If you were at the Storage Networking World (SNW) Spring show, you may have noticed a wall covered with life-size photos of some large cabinets containing storage gear and servers. Those photos were stand-ins for the actual equipment, which was located at the Storage Networking Industry Association (SNIA) Technology Center in Colorado Springs, Colo.
Sounds like a joke? It’s not -- SNW attendees were using those machines remotely. Obviously, it’s a cost-saving measure, but according to Michelle Parkinson, global communications manager at Sun Microsystems, it’s one driven by users demanding fewer hardware pileups and more interactions with vendors at the show. For example, on those remote machines, I watched an interesting presentation of StorageTek Business Analytics 5.0 and Operations Manager 4.1, new versions of storage management applications that Sun just released before SNW.
There was still plenty of equipment on the show floor, however. Xyratex -- a name you don't hear about often because the company sells to OEM and integrators -- had some interesting new enclosures on display. One of my favorites is the 5402-E, an array that can mount both SAS and SATA drives in various RAID configurations and has fast-performing 4Gbps FC (Fibre Channel) front-end connections.
The 5402 is cool, but the real crowd pleaser at the show was Xyratex’s 4835, a 4U box that can mount 48 SATA drives in that space, delivering a very large capacity in a small footprint. Removing the top cover of the enclosure gives you access to two controller cards and four rows of 12 drives each.
"We can mount different controllers [than just SATA] if customers demand it," explains Jerry Hoetger Sr., product manager at Xyratex. I have to ask how hot it will get inside the 4835 with all those drives, but Hoetger points out six fans in the back of the unit that keep the inside cool by forcing air through channels on each side of the enclosure.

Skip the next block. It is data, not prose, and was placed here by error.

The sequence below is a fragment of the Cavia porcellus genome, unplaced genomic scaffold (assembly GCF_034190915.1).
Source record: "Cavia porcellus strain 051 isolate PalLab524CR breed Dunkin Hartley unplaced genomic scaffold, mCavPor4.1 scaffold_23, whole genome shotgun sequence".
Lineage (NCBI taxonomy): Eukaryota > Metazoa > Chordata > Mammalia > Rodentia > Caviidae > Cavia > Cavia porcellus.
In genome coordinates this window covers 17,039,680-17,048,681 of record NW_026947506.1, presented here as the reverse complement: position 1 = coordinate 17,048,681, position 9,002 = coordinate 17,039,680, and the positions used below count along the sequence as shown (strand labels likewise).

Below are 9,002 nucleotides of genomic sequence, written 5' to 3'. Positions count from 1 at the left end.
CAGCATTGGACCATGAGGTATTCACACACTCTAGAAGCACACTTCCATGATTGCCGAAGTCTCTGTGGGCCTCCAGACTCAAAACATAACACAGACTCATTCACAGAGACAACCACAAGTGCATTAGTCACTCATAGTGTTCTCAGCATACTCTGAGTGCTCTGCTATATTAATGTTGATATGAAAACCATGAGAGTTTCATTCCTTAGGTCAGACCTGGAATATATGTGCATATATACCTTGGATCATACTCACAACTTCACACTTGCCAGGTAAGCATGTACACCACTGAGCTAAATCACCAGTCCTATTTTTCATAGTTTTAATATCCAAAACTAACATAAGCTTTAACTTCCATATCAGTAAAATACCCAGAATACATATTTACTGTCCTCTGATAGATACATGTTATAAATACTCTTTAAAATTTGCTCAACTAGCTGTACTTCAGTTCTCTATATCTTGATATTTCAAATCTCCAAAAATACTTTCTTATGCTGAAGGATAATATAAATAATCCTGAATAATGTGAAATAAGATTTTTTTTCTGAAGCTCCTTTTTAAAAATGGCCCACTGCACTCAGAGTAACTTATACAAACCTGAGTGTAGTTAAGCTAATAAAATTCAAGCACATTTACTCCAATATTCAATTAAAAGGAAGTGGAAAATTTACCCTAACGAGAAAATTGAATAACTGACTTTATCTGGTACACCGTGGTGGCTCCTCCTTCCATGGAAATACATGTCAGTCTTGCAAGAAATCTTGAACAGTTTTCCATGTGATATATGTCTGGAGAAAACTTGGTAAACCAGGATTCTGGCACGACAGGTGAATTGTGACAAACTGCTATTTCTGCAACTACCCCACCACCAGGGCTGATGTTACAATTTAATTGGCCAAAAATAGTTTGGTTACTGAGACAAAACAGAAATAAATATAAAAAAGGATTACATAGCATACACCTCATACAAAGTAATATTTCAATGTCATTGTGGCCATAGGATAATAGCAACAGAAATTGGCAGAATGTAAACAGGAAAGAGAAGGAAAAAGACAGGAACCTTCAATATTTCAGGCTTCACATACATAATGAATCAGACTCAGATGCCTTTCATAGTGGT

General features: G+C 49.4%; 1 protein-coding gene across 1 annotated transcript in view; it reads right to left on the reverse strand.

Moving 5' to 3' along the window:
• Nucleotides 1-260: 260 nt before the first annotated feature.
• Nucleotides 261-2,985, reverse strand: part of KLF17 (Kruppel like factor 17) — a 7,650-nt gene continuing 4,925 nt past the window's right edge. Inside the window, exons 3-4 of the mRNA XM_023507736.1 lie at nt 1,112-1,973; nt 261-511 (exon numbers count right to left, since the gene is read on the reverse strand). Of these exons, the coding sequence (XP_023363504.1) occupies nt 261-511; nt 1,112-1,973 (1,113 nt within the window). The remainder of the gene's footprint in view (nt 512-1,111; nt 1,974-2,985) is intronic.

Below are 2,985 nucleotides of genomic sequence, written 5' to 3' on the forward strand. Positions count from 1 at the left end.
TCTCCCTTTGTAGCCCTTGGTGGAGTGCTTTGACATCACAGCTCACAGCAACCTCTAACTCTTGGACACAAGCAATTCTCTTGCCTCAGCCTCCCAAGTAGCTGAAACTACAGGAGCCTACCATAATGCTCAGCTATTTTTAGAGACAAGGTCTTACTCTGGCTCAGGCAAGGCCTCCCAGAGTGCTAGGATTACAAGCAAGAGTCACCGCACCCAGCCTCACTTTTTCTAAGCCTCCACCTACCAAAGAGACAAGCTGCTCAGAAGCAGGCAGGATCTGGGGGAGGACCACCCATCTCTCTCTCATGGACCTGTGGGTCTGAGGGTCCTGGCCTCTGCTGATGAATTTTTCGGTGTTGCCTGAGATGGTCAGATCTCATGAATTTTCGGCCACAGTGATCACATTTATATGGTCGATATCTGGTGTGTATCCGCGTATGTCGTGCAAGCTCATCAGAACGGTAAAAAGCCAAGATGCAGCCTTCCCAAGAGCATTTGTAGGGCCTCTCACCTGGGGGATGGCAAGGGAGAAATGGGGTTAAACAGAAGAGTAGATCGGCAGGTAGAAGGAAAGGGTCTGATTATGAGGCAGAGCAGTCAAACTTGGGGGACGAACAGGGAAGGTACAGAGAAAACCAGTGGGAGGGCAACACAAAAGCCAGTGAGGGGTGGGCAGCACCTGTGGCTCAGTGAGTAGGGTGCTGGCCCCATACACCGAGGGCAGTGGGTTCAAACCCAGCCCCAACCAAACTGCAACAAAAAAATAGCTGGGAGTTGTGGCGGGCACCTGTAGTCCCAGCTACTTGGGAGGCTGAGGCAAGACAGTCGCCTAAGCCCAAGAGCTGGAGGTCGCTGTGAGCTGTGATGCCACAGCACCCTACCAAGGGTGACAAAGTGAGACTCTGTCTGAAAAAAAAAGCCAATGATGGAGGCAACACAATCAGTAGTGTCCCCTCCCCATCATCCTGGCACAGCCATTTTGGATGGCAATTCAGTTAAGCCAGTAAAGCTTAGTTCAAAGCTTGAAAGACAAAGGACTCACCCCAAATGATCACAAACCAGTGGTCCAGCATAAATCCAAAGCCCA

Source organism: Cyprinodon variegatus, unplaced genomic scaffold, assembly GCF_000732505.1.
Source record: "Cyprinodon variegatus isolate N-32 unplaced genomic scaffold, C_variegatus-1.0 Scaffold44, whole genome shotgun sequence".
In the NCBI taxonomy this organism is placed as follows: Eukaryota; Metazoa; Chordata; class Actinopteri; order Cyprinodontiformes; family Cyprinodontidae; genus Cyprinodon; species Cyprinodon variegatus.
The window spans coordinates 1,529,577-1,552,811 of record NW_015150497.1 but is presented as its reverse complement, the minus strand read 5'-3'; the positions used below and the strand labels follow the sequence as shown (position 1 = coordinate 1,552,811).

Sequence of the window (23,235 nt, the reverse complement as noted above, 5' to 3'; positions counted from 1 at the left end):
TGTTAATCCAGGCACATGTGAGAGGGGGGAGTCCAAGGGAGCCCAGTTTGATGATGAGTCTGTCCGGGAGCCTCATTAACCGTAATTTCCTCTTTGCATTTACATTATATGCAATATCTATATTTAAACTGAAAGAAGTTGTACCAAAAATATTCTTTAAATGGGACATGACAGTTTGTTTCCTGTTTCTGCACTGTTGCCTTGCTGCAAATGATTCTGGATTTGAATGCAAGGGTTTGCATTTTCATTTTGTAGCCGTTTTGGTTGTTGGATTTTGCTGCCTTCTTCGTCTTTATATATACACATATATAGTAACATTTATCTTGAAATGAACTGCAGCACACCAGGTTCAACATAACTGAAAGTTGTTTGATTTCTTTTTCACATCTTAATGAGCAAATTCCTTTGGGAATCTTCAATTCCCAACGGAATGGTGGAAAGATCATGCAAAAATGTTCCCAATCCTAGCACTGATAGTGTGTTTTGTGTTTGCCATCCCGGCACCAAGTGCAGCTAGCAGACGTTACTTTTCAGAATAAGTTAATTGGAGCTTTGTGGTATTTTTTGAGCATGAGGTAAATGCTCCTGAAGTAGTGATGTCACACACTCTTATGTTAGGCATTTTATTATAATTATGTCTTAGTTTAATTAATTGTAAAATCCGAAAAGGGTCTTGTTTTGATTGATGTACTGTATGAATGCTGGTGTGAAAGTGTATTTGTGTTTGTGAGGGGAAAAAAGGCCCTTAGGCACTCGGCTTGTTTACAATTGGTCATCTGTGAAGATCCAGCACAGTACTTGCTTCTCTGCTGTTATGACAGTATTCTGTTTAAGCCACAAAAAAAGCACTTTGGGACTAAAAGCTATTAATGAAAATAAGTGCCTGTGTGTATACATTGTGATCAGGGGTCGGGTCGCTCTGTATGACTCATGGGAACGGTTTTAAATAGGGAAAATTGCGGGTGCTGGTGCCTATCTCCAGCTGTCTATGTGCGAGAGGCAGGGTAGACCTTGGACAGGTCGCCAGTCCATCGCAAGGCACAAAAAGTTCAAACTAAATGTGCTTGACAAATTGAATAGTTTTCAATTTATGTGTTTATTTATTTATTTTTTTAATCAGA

At an adjacent stand, I took a look at an actual product based on the Xyratex 4835. The SGI InfiniteStorage 10000 system stacks a jaw-dropping 240TB in a single cabinet. A sign posted on the unit reminds customers that a similar capacity would require three times as much floor space with other systems.
Obviously not everybody needs that much storage space, so SNW Spring also had systems for entry-level customers, such as the Dell/EMC AX150 and AX150i, announced just days before the show.
At SNW, EMC surprised everyone by making another joint announcement about the AX150 line, this time with Intel. In essence, Intel will sell those units in the United States as well as abroad, creating a formidable market potential for that entry-level storage array.
Another perhaps even more important novelty for entry-level customers comes from Bell Microproducts, which recently announced the Hammer line of storage arrays based on Zetera’s SoIP (storage over IP) technology.
As I mentioned last week, I saw a demo of the two Hammer arrays, a desktop, and a rack-mountable unit on a floating lab that Zetera and Bell Microproducts had set up on a boat. The demo was convincing. The Hammer can mount 4 SATA drives, which gives you a nominal capacity as much as 2TB. Each unit offers concurrent file serving and block serving to Windows machines, with other OSes -- including Red Hat and Apple -- to follow later this year.
In addition to mounting the SATA drives instead of parallel ATA, the Hammer has 1GbE connectivity, which removes two severe bottlenecks present in previous consumer-edition models from Netgear that were also based on SoIP.
Zetera suggests a max throughput of 80MBps for a single enclosure, but striping across multiple enclosures, a standard feature of SoIP, can almost double that performance. Moreover, connecting multiple units to a GbE switch creates a storage system with great scalability and performance, limited only by the capability of the network.
I have seen many interesting solutions at this latest SNW Spring, but I’d say the AX150 and the Hammer arrays are the most representative of what the show is all about: comparing and contrasting new technologies with established technologies.
You can get a taste of old-school storage with the EMC Clariion AX150 and its well-established FC and iSCSI paradigm -- in essence a scaled-down version of midtier arrays. By contrast, the SoIP technology of the Bell Microproducts’ Hammer arrays brings unprecedented ease of deployment, performance, and capacity to storage newcomers.
Which approach would you choose?
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